[78-L] Is it really rarest blues record?, or, Troubled earth

Joe Scott joenscott at mail.com
Fri Aug 30 10:09:08 PDT 2013

You're mistaken about when guitar became popular. Guitar was very popular during the first decade of the century in the South. Recordings like this represent some of the stuff that was being played on guitar in the South in about 1905, before blues were popular:
"Frankie And Albert" Charlie Patton
"Boat's Up The River" John Jackson
"Ragtime Millionaire" Bill Moore
"Old Dog Blue" Jim Jackson
"Kassie Jones" Furry Lewis
"Hop Joint" John Hurt
"You Shall" Frank Stokes
"Freight Train" Elizabeth Cotten
"Railroad Bill" Brownie and Stick McGhee
"Stackalee" Frank Hutchison
"Easy Winner" Nap Hayes and Matthew Prater
"John Henry" Henry Thomas
"Green Corn" Cowboy Roy Brown
"Reuben Oh Reuben" Emry Arthur
"Rabbit On The Log" John Lee Hooker
Patton's friend Booker Miller recalled that Patton said he began playing guitar when he was about 19, which would be about 1910. John Hurt, among many others, was playing guitar earlier.
Joseph Scott
----- Original Message -----
From: Erwin Kluwer
Sent: 08/29/13 11:45 AM
To: 78-L Mail List
Subject: Re: [78-L] Is it really rarest blues record?, or, Troubled earth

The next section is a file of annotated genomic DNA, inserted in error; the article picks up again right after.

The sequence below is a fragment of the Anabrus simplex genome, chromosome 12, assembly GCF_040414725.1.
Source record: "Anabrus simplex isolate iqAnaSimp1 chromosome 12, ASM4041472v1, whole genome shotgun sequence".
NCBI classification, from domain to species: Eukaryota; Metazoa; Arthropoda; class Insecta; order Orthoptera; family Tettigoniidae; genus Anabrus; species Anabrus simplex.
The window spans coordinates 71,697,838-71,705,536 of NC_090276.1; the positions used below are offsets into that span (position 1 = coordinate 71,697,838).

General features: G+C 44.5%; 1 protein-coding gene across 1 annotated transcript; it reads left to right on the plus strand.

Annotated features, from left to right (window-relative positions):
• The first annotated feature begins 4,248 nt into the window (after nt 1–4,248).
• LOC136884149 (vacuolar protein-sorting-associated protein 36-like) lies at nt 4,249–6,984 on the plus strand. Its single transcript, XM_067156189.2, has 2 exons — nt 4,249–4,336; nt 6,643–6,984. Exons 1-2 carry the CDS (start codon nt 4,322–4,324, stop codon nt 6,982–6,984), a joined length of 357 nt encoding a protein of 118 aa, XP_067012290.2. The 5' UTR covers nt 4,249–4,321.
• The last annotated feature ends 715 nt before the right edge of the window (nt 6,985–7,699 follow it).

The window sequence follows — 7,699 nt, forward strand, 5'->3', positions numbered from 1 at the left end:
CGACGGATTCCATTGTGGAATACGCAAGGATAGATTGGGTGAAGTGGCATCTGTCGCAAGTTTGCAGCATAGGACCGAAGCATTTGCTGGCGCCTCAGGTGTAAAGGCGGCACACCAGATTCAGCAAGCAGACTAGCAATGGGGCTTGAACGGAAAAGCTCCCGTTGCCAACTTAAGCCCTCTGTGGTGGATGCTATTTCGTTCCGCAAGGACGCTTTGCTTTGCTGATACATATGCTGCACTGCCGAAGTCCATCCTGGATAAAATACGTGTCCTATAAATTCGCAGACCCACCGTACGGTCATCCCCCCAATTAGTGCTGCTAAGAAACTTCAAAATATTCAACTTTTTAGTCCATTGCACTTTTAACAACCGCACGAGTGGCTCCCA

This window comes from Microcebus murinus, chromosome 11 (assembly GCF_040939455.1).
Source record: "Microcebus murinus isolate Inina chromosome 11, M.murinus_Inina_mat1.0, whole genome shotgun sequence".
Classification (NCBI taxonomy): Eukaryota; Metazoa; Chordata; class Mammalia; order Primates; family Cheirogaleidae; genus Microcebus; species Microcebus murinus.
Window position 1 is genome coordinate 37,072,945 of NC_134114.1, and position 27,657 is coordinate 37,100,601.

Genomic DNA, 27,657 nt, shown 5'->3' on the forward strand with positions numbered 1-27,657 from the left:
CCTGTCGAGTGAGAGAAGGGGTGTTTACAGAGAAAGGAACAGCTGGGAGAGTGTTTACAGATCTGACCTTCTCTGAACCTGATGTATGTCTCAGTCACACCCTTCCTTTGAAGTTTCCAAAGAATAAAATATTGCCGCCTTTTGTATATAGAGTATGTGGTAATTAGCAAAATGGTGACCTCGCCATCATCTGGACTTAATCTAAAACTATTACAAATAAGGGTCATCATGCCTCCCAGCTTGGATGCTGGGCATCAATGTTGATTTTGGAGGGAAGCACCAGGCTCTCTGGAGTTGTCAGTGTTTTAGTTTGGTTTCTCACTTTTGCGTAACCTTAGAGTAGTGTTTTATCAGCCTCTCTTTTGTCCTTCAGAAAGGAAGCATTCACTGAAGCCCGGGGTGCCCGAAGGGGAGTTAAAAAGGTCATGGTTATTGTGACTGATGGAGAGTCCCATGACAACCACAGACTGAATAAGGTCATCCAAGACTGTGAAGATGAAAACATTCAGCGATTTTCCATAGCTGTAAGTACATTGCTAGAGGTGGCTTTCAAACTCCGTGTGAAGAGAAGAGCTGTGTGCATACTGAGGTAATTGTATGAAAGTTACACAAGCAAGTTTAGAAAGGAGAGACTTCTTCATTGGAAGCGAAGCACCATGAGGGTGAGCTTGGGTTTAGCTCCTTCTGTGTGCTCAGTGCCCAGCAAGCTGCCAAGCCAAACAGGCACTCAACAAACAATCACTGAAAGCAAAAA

Charlie played Green River from 1915 on (as researched by Calt, etc)Some of his most famous arrangments were basically in place (as for Pony Blues, etc) around 1910... That means people /musicians heard him allready play for two decades before he first recorded..... Patton had huge following, respect and some serious talented imitators itroughout Mississippi..again 20 years before he recorded....(Around 1910 very few people even played even Guitar in the South (banjo and fiddle was the thing then),,, The one of the first (it might be THE first) archetypical guitar hero's On Thu, Aug 29, 2013 at 7:30 PM, Joe Scott <joenscott at mail.com> wrote: > ... "'Can you be more specific': just listen to for example to Green River > Blues.. It can directly projected on a full rock (band ) arrangment... > In terms of drive, bass,-treble counter point . etc, etc This is a blue > print...." > It's wonderful, but when Jimmy Preston recorded "Rock The Joint" in 1949, > e.g., was that one of the recordings he'd ever heard? I don't think it has > any drive relevant to rock music that countless other blues recordings of > the era don't have. > " ..No one has this done before (at least this good and managed to > get recorded)" > Some examples of recordings that are earlier, similar, and imo as good: > "Jail House Blues" Robert Wilkins > "Judge Harsh Blues" Furry Lewis > "K.C. Railroad Blues" Andrew and Jim Baxter > "One Dime Blues" Lemon Jefferson > "Poor Boy Long Ways From Home" Gus Cannon and Blind Blake > "Skin Game Blues" Peg Leg Howell > or if you want something that sounds way more like rock and roll than > "Green River Blues" or any of those do, > "Hastings St." Blind Blake and Charlie Spand > was also earlier. > Charlie Patton began recording about five and a half years into the > history of commercial recordings of folk-style self-accompanied blues > singer/guitarists. There wasn't all that much that he did first on record. > Joseph Scott > _______________________________________________ > 78-L mailing list > 78-L at klickitat.78online.com > http://klickitat.78online.com/mailman/listinfo/78-l > _______________________________________________ 78-L mailing list 78-L at klickitat.78online.com http://klickitat.78online.com/mailman/listinfo/78-l

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